For each of the items of equipment in Annex 8, with the exception of monitoring equipment, the United States listed the manufacturer, model, and quantity. Such detail expedites examination of the equipment at the point of entry when it is brought to the territory of the inspected Party. The United States did not include that detail for monitoring equipment, since the requirements for the quantities and specific makes and models of equipment are dependent on the characteristics of the particular site at which monitoring will occur and upon the ability of the monitors to repair or replace such equipment when it breaks.

The Soviet Union listed quantities for all its equipment in Annex 8, including its monitoring equipment, but it included the manufacturer and model for virtually none of its equipment. Soviet negotiators explained that it did not have that level of detail available at the time of the conclusion of the Treaty. The Parties agreed instead to include the provision in paragraph 17 of Section VI of the Inspection Protocol that obligates the inspecting Party to provide the manufacturer and model number of any equipment listed without that detail in Annex 8, prior to the first time that equipment is brought to the territory of the inspected Party. That same provision obligates the Parties to agree on the technical specifications" of such equipment (i.e., equipment for which the manufacturer and model number is not included in Annex 8) without undue delay and prior to the first time that equipment is brought to the territory of the inspected Party.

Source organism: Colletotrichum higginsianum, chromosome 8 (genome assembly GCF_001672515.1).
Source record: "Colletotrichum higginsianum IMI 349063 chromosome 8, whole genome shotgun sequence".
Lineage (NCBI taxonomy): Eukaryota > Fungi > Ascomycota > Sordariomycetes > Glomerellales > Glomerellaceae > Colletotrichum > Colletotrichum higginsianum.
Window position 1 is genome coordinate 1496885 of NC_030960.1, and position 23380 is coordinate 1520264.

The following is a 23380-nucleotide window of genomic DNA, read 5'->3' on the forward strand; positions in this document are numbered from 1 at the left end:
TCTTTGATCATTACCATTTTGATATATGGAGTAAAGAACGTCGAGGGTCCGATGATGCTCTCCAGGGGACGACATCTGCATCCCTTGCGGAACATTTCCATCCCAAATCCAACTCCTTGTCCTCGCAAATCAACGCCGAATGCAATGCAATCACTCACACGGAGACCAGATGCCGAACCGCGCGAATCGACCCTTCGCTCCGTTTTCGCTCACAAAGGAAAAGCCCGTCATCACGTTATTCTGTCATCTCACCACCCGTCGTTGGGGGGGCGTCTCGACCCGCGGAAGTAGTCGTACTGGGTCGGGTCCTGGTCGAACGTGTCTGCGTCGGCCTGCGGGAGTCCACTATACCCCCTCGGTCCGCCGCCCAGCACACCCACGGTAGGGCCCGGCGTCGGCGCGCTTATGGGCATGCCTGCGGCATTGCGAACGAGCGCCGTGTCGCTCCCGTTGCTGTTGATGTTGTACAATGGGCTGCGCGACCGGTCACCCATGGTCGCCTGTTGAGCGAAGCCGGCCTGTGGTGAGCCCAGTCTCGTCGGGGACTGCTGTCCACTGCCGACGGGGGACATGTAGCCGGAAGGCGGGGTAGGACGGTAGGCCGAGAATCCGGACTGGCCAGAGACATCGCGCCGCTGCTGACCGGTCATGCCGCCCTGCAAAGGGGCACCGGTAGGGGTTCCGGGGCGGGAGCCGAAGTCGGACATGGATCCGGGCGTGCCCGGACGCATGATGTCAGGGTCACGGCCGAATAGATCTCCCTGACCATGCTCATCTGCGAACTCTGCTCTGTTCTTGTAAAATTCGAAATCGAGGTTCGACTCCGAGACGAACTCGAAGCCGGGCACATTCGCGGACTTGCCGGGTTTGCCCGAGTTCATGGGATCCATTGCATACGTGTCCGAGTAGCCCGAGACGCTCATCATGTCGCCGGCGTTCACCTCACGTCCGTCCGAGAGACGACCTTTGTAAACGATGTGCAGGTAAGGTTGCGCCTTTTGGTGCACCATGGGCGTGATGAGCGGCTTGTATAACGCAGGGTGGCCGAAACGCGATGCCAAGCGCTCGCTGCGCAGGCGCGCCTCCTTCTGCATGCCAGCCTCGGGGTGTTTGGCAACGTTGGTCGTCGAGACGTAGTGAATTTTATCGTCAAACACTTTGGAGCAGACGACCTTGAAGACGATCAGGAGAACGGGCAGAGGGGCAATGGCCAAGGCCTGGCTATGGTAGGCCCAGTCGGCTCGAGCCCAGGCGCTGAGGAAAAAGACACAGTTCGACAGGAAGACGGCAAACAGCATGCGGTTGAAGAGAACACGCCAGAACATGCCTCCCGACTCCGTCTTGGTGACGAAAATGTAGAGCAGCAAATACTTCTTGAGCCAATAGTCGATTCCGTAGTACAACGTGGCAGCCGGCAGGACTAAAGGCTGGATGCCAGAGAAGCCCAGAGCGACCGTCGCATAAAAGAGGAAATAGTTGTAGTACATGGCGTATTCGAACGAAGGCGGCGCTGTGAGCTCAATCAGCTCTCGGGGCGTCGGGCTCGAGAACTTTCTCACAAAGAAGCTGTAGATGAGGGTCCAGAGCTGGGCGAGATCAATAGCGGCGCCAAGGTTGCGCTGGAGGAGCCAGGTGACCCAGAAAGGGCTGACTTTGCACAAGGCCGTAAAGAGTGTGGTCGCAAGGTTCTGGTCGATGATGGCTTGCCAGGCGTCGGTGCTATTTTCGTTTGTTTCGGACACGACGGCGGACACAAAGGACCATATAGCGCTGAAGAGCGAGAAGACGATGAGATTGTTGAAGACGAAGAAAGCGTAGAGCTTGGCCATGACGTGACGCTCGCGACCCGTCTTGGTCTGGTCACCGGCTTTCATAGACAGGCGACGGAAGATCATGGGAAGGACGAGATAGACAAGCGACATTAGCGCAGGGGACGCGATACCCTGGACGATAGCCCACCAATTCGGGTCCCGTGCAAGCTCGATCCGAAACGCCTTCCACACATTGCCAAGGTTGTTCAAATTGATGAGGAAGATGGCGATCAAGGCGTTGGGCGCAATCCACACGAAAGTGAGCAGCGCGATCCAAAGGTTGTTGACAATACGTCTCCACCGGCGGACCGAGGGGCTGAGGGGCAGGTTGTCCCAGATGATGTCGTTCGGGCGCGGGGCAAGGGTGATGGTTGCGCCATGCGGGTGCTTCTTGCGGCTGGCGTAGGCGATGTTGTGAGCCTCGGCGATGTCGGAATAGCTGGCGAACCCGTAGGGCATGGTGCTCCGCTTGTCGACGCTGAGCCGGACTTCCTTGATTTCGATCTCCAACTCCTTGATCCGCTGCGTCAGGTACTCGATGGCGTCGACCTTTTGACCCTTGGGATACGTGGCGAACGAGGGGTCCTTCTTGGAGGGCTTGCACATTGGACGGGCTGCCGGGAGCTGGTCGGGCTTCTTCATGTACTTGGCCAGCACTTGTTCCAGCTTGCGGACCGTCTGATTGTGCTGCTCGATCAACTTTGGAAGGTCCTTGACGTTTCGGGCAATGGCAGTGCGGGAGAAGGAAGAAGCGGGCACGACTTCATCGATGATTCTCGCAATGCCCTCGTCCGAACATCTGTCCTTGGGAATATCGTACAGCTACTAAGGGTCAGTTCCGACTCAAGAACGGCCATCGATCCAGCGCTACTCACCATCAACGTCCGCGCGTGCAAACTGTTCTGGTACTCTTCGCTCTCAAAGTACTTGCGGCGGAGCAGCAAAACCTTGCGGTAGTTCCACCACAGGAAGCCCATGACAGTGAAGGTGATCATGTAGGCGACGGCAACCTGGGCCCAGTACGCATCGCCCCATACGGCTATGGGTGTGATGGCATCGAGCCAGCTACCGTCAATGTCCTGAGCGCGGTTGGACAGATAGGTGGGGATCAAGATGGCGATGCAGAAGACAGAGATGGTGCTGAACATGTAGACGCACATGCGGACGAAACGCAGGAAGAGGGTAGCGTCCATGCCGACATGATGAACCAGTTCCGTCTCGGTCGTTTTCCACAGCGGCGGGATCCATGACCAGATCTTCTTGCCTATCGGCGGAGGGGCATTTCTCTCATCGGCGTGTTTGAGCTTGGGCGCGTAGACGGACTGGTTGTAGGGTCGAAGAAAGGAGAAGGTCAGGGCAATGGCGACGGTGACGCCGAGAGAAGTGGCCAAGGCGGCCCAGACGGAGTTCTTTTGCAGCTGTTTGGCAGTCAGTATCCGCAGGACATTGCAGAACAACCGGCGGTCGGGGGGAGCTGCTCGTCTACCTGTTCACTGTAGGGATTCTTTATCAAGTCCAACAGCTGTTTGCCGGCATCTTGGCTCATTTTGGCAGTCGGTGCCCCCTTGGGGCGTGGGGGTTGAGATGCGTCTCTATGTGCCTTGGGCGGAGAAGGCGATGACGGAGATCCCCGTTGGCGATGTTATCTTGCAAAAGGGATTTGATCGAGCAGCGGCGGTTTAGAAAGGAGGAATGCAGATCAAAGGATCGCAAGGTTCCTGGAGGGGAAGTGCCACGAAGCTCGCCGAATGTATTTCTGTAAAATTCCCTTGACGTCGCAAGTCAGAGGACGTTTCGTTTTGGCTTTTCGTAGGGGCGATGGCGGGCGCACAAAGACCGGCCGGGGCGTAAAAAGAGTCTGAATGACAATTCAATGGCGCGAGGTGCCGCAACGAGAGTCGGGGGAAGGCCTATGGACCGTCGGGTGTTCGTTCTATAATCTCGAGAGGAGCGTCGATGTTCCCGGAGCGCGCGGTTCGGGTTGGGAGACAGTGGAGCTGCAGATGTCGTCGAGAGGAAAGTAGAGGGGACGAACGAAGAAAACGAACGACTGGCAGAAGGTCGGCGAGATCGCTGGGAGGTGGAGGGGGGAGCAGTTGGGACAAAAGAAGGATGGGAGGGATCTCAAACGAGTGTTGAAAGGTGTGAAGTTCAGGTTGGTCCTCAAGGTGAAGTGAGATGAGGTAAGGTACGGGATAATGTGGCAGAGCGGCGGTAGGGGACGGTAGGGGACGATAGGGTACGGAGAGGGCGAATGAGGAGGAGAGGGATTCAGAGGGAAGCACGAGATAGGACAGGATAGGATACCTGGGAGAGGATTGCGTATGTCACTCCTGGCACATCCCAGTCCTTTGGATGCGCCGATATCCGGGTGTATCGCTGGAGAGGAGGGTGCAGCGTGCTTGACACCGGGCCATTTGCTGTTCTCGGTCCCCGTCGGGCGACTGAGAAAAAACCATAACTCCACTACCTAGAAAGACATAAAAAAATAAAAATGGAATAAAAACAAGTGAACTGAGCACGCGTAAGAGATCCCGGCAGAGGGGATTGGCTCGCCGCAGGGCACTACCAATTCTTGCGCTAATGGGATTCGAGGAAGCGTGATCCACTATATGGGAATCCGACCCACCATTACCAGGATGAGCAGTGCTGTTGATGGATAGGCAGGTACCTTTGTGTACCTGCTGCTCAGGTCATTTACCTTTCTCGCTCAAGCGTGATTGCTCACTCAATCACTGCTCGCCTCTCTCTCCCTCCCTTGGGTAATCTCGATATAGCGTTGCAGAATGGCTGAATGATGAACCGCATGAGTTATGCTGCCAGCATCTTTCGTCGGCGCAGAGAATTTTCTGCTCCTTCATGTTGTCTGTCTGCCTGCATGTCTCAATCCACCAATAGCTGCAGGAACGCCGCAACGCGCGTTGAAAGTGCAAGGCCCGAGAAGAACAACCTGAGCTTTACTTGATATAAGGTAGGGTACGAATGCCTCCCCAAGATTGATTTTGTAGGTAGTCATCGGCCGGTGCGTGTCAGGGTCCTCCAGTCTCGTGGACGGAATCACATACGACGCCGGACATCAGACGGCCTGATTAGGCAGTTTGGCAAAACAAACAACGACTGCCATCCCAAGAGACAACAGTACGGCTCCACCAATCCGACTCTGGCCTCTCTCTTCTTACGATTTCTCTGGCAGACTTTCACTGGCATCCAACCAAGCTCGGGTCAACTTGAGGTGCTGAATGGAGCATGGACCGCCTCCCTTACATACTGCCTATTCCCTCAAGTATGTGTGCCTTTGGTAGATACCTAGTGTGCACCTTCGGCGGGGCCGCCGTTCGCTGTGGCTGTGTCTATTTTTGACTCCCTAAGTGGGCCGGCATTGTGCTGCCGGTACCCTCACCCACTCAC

In accordance with paragraph 15 of Section VI of the Inspection Protocol, inspectors may bring with them from the point of entry to the inspection site, as a kind of toolbox," the maximum number of items listed in Annex 8 for any type of inspection, but they may use, as specified in Annex 8, only the number of items of equipment from the toolbox listed for that type of inspection. This permits the inspection team to conduct sequential inspections without telegraphing" the type of inspection it will do next.

Section I lists the basic inspector toolbox" and is the list that is agreed for use during baseline data, data update, new facility, suspect-site, post-exercise dispersal, conversion or elimination, close-out, and formerly declared facility inspections. It includes the radiation detection equipment agreed for use during inspections of long-range non-nuclear ALCMs in accordance with Annex 4 of the Inspection Protocol.

The camera equipment and film will be used in accordance with paragraph B of section VI, of Annex 8 (Methods of Use).